Edwin Tofslie has put together an amazing graphic depicting the evolution of Apple computers from their first desktop, literally made out of an old school desk it appears, to the iPhone. Very cool indeed, and a trip down memory lane as although I’ve been going on about my current defection to being a Mac user, it’s not the first time I’ve used Apple products...
My first exposure to Macs was with the Apple II, with its classic block graphics. A friend of mine had one on which we used to play text based adventure games. Then at school our forward thinking computer teacher, Mr Michael Bawtree – writer of The Student’s Calculator Book, fitted our computer room out with a selection of Macintosh Pluses, alongside the traditional BBC Micros. The Macs were generally used by the more literate students to publish their respective fanzines, and it was my first exposure to DTP (Desktop Publishing) which I would continue on my Atari ST at home.
At University we tended to use bog standard grey PCs, installed with Fortran and other Physics simulation related software. Then later during my MSc we had access to more advanced PCs with UNIX terminals to carry out more advanced C++ coding – not a Mac in sight. That was until I started work at Quidnunc in 1996, where Macs were quite common – we had a PowerBook 500, Newton and some LCs floating around from the early days when the original Quidnunc programmed the first Mac Email for Microsoft. Later, as we expanded our in house graphics capabilities, the more visually orientated employees used a mix of PowerBook G3s and PowerMac G3s for their desktops. Ah, the memories.
My new MacBook Pro had been behaving remarkably badly for the last few days, it would start up and get to the login screen quickly – but then once I logged in it would sit do nothing for a good few minutes, perhaps with the search icon showing in the top bar. Once started, many programs apparently hung while loading. This was a bit frustrating, as it’s a brand new Mac so it should be running optimally.
Unsurprisingly it turns out to be ‘my’ fault. I’d loaded my collection of fonts from my PC into the FontBook font management software the other day and it wasn’t handling the few thousand fonts that well. So I went into my user resources and just moved all the fonts out, then restarted the machine, and now everthing is fast again. My next quest is to locate the few key fonts I need regularly and install just those, rather than suffering from font overload.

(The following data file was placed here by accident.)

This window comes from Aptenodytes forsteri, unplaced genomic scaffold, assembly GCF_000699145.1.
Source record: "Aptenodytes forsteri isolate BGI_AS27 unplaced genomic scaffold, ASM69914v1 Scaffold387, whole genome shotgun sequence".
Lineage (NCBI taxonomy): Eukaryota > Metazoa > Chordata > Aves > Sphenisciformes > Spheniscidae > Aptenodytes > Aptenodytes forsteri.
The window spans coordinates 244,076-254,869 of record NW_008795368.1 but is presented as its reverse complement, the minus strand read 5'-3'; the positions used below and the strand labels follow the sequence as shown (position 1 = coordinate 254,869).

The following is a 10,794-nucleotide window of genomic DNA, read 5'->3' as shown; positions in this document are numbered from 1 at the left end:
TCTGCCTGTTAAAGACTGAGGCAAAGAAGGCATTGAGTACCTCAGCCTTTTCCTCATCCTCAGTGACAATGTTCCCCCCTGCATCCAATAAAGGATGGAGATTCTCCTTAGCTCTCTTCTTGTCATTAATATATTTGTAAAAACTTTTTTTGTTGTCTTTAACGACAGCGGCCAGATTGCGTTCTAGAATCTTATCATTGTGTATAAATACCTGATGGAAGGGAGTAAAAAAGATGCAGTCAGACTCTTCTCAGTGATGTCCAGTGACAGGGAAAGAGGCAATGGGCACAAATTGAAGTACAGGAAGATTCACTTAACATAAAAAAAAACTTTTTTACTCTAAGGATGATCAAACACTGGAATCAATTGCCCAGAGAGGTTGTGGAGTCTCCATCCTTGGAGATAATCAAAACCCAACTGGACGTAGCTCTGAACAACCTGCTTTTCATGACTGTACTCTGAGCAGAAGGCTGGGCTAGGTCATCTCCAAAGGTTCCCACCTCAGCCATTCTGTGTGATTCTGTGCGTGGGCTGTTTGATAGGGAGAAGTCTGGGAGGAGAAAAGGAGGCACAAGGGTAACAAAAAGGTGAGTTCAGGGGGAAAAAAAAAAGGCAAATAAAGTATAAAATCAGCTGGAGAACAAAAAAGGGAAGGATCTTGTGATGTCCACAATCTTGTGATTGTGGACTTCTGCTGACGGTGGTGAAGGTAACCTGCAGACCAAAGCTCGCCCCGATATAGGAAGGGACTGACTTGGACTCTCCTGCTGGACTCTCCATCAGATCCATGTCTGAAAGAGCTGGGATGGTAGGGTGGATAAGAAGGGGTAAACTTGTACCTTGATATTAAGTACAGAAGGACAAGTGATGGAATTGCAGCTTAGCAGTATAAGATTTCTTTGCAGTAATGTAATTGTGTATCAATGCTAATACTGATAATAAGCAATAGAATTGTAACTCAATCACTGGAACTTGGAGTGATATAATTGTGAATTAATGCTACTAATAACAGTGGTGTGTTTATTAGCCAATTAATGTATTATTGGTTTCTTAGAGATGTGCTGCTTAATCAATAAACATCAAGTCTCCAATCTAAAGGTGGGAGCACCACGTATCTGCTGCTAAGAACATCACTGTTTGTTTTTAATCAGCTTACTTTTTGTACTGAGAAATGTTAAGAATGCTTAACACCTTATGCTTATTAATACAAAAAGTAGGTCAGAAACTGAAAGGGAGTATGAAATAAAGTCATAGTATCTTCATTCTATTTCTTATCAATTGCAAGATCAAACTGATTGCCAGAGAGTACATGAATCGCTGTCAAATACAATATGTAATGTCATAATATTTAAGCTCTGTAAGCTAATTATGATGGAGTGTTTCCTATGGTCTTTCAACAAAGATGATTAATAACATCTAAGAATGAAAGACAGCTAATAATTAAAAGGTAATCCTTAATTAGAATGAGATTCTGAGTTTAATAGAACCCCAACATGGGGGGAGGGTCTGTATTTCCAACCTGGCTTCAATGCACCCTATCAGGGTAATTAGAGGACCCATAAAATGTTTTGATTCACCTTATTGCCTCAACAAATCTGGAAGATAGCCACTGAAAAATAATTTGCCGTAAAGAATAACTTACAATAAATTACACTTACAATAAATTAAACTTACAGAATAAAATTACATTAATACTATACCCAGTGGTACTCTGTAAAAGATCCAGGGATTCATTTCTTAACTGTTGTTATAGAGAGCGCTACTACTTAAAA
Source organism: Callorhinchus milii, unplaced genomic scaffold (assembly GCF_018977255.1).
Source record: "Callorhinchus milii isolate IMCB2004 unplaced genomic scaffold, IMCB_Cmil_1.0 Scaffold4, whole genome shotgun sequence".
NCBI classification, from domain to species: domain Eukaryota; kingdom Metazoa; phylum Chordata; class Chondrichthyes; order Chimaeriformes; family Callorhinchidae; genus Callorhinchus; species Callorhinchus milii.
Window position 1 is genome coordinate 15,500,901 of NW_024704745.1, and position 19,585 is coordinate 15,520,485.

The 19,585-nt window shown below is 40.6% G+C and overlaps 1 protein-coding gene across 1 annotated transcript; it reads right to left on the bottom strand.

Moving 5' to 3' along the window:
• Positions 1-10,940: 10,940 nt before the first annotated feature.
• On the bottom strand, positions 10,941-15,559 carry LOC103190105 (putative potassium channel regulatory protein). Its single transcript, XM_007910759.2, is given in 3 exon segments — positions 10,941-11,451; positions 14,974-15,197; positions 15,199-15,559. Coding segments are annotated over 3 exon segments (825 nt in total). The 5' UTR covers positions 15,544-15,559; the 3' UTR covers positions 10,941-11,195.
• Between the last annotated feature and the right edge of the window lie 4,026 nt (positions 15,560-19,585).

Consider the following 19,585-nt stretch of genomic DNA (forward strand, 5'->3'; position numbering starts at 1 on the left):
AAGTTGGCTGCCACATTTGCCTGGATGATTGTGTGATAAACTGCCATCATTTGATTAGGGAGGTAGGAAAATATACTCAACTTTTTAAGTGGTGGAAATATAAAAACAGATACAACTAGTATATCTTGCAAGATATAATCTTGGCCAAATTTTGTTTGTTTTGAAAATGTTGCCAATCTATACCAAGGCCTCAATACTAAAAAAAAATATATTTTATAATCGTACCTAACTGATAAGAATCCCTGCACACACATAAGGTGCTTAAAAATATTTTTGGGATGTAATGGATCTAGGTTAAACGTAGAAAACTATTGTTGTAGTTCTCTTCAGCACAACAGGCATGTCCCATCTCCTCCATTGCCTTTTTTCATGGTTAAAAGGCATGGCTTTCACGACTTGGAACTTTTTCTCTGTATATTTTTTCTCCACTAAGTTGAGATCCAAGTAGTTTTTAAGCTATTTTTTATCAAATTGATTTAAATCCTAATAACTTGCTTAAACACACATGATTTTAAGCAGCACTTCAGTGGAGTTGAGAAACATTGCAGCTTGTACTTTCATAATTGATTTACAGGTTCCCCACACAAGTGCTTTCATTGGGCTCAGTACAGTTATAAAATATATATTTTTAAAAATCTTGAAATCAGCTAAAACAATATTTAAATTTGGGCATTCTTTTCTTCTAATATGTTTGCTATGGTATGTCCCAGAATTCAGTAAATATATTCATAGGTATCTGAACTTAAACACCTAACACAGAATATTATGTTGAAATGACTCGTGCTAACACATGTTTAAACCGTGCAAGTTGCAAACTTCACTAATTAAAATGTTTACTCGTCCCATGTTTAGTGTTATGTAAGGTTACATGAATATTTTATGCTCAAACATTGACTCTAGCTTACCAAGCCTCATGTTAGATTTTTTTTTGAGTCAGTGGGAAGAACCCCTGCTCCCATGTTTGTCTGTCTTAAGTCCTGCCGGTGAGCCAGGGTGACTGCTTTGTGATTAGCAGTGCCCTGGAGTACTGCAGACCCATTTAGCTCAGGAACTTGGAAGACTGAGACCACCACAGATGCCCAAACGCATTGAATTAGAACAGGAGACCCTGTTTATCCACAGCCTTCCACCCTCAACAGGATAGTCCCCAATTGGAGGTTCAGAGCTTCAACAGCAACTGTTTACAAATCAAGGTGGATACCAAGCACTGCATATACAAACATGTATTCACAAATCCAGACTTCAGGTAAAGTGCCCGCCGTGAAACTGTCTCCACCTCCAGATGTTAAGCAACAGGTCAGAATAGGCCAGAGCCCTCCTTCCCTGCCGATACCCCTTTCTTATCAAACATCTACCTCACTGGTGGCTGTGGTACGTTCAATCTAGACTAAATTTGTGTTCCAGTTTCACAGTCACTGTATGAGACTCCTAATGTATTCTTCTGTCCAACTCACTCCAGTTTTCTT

Of course this is my own stupidity, but I also wonder why the Font Book wasn’t managing the fonts as expected. I had turned off all the fonts except a few, but it seems like the system is still looking at all the fonts before it then cross-checks with the font manager to see which ones are active. This seems a bit daft to me – surely if the integrated font management software says ‘this font is off’ then the system should ignore it until told otherwise? Plus that also raises the question – “How many fonts can my Mac run before slowing down?“. There doesn’t seem to be an answer, but I’ll let you know if I find out.
Having had my new MacBook Pro for a few days I’m finding myself learning more and more of the cute little tips and tricks to make it easier to use. I especially like being able to scroll multi-directionally on the touchpad by using two fingers at once. Very clever. I was also happy to find that once I’d set up a new wireless network, the MacBook found my PC with very few problems – unlike the old days back at Quidnunc in ’96 fighting with third party software.
Of course since I’m not fully migrated over from my PC, I’m having to work on both machines at once and that causes some confusion. Firstly I keep finding myself trying to scroll using two fingers on my PC laptop.. And the other thing that’s really catching me out is using the ‘CTRL’ key for shortcuts rather than the Apple key. The Apple key on my Mac is where the ‘ALT’ key is on my PC – so I keep pressing ‘ALT+C’ to copy instead of ‘CTRL+C’. Although it’s CTRL+A (select all) that’s really bugging me right now…